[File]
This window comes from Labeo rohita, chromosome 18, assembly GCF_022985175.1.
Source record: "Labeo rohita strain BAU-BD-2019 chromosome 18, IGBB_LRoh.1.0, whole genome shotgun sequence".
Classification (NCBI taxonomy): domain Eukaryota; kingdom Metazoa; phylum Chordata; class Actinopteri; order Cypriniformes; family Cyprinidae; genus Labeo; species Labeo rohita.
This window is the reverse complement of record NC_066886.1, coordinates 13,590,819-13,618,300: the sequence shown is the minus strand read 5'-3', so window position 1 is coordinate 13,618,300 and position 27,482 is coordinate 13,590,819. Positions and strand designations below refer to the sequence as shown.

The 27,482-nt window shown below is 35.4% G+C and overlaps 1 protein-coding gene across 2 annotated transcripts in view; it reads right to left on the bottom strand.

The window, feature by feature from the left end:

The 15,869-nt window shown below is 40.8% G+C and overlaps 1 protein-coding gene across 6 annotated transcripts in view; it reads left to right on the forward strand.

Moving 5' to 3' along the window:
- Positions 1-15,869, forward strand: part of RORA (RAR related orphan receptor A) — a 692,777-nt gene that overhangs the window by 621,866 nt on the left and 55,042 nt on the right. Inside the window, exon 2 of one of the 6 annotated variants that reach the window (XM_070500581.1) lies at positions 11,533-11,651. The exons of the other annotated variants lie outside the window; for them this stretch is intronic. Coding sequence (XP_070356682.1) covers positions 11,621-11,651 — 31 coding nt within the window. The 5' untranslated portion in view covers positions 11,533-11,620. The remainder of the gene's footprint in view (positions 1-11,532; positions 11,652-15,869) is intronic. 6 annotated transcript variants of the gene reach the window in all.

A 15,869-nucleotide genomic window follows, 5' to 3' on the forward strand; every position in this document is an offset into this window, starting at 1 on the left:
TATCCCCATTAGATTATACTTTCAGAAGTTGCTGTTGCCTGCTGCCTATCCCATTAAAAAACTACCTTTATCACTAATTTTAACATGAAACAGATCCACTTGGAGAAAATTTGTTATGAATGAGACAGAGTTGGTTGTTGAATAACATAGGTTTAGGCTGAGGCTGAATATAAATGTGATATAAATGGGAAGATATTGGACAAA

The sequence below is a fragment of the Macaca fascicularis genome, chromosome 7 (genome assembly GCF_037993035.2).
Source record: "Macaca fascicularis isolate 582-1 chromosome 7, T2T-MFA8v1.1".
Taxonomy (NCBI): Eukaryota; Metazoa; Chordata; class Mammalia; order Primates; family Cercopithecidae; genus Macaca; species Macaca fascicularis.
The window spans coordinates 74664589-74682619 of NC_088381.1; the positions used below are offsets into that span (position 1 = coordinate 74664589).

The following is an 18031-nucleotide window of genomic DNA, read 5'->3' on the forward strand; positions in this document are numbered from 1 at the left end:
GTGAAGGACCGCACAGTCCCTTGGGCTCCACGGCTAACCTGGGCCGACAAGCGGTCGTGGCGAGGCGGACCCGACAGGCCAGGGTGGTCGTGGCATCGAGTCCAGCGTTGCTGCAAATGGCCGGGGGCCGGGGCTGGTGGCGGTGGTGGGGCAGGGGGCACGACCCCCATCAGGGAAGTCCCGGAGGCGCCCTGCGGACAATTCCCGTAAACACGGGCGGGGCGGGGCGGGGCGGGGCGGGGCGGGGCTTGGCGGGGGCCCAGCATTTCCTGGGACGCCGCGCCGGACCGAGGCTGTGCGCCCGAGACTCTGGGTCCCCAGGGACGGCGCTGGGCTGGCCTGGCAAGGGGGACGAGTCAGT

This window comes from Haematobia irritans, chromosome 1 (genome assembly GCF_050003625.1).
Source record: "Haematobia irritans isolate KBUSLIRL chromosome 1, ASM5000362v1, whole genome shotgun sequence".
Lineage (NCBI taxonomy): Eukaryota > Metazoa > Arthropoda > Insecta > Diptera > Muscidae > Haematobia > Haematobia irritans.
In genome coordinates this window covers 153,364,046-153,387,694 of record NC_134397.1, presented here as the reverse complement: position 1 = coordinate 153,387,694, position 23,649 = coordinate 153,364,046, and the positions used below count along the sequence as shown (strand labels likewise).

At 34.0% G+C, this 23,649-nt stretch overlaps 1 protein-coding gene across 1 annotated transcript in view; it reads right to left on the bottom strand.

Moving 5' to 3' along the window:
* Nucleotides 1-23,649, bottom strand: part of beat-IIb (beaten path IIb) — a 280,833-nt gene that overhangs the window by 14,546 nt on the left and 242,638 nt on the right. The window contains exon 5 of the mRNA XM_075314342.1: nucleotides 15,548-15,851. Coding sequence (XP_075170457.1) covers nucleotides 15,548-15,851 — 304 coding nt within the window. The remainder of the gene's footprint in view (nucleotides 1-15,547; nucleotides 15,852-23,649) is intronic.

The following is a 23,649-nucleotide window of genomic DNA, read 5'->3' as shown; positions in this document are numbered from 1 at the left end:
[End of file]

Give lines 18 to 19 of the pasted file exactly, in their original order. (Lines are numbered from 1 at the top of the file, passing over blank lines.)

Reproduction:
This window comes from Haematobia irritans, chromosome 1 (genome assembly GCF_050003625.1).
Source record: "Haematobia irritans isolate KBUSLIRL chromosome 1, ASM5000362v1, whole genome shotgun sequence".